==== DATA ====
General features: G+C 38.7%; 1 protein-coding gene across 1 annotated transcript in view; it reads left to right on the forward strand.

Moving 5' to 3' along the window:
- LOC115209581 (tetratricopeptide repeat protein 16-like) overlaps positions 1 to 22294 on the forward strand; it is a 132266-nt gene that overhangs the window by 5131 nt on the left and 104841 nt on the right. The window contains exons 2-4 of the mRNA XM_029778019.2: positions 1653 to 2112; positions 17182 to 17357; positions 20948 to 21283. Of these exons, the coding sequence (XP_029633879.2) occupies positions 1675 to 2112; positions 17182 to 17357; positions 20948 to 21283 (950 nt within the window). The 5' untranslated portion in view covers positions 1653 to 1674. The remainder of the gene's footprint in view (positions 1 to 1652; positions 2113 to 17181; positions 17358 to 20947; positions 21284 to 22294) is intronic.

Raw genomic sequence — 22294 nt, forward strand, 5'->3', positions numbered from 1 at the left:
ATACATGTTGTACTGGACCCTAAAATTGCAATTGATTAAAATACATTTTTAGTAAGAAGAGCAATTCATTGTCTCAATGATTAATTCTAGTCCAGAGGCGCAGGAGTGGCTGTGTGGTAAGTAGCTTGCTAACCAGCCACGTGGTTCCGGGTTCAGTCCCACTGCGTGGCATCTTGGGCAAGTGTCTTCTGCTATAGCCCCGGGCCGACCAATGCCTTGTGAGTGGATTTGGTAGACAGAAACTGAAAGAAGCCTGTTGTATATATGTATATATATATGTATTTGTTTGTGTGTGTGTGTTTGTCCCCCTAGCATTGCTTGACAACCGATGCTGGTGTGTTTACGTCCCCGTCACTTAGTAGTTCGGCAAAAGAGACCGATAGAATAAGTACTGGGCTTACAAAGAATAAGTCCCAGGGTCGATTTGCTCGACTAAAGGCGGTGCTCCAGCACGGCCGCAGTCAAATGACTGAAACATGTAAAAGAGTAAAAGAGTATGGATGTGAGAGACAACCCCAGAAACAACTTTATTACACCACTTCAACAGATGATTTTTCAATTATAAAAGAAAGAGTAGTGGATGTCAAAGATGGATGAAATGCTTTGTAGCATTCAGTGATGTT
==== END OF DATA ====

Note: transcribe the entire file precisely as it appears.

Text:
General features: G+C 38.7%; 1 protein-coding gene across 1 annotated transcript in view; it reads left to right on the forward strand.

Moving 5' to 3' along the window:
- LOC115209581 (tetratricopeptide repeat protein 16-like) overlaps positions 1 to 22294 on the forward strand; it is a 132266-nt gene that overhangs the window by 5131 nt on the left and 104841 nt on the right. The window contains exons 2-4 of the mRNA XM_029778019.2: positions 1653 to 2112; positions 17182 to 17357; positions 20948 to 21283. Of these exons, the coding sequence (XP_029633879.2) occupies positions 1675 to 2112; positions 17182 to 17357; positions 20948 to 21283 (950 nt within the window). The 5' untranslated portion in view covers positions 1653 to 1674. The remainder of the gene's footprint in view (positions 1 to 1652; positions 2113 to 17181; positions 17358 to 20947; positions 21284 to 22294) is intronic.

Raw genomic sequence — 22294 nt, forward strand, 5'->3', positions numbered from 1 at the left:
ATACATGTTGTACTGGACCCTAAAATTGCAATTGATTAAAATACATTTTTAGTAAGAAGAGCAATTCATTGTCTCAATGATTAATTCTAGTCCAGAGGCGCAGGAGTGGCTGTGTGGTAAGTAGCTTGCTAACCAGCCACGTGGTTCCGGGTTCAGTCCCACTGCGTGGCATCTTGGGCAAGTGTCTTCTGCTATAGCCCCGGGCCGACCAATGCCTTGTGAGTGGATTTGGTAGACAGAAACTGAAAGAAGCCTGTTGTATATATGTATATATATATGTATTTGTTTGTGTGTGTGTGTTTGTCCCCCTAGCATTGCTTGACAACCGATGCTGGTGTGTTTACGTCCCCGTCACTTAGTAGTTCGGCAAAAGAGACCGATAGAATAAGTACTGGGCTTACAAAGAATAAGTCCCAGGGTCGATTTGCTCGACTAAAGGCGGTGCTCCAGCACGGCCGCAGTCAAATGACTGAAACATGTAAAAGAGTAAAAGAGTATGGATGTGAGAGACAACCCCAGAAACAACTTTATTACACCACTTCAACAGATGATTTTTCAATTATAAAAGAAAGAGTAGTGGATGTCAAAGATGGATGAAATGCTTTGTAGCATTCAGTGATGTT